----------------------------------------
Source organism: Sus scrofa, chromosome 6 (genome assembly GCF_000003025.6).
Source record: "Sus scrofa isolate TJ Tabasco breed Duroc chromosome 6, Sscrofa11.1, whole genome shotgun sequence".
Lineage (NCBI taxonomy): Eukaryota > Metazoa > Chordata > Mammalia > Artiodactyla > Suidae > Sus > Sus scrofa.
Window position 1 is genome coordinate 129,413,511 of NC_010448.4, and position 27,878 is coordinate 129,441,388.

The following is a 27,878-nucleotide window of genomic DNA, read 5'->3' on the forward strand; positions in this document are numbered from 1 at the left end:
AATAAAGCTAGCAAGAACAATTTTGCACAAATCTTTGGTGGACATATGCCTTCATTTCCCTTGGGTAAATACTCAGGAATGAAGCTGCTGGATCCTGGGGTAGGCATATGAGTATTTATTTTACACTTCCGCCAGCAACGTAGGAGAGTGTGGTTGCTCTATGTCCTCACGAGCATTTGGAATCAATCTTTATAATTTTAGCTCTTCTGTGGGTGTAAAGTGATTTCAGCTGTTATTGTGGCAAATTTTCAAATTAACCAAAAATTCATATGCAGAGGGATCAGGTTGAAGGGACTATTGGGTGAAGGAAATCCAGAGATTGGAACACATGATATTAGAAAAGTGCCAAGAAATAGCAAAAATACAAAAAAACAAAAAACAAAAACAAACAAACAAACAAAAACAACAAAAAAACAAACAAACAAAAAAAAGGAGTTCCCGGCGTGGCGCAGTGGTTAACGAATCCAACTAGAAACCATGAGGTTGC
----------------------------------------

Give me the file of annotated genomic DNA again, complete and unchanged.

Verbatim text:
Source organism: Sus scrofa, chromosome 6 (genome assembly GCF_000003025.6).
Source record: "Sus scrofa isolate TJ Tabasco breed Duroc chromosome 6, Sscrofa11.1, whole genome shotgun sequence".
Lineage (NCBI taxonomy): Eukaryota > Metazoa > Chordata > Mammalia > Artiodactyla > Suidae > Sus > Sus scrofa.
Window position 1 is genome coordinate 129,413,511 of NC_010448.4, and position 27,878 is coordinate 129,441,388.

The following is a 27,878-nucleotide window of genomic DNA, read 5'->3' on the forward strand; positions in this document are numbered from 1 at the left end:
AATAAAGCTAGCAAGAACAATTTTGCACAAATCTTTGGTGGACATATGCCTTCATTTCCCTTGGGTAAATACTCAGGAATGAAGCTGCTGGATCCTGGGGTAGGCATATGAGTATTTATTTTACACTTCCGCCAGCAACGTAGGAGAGTGTGGTTGCTCTATGTCCTCACGAGCATTTGGAATCAATCTTTATAATTTTAGCTCTTCTGTGGGTGTAAAGTGATTTCAGCTGTTATTGTGGCAAATTTTCAAATTAACCAAAAATTCATATGCAGAGGGATCAGGTTGAAGGGACTATTGGGTGAAGGAAATCCAGAGATTGGAACACATGATATTAGAAAAGTGCCAAGAAATAGCAAAAATACAAAAAAACAAAAAACAAAAACAAACAAACAAACAAAAACAACAAAAAAACAAACAAACAAAAAAAAGGAGTTCCCGGCGTGGCGCAGTGGTTAACGAATCCAACTAGAAACCATGAGGTTGC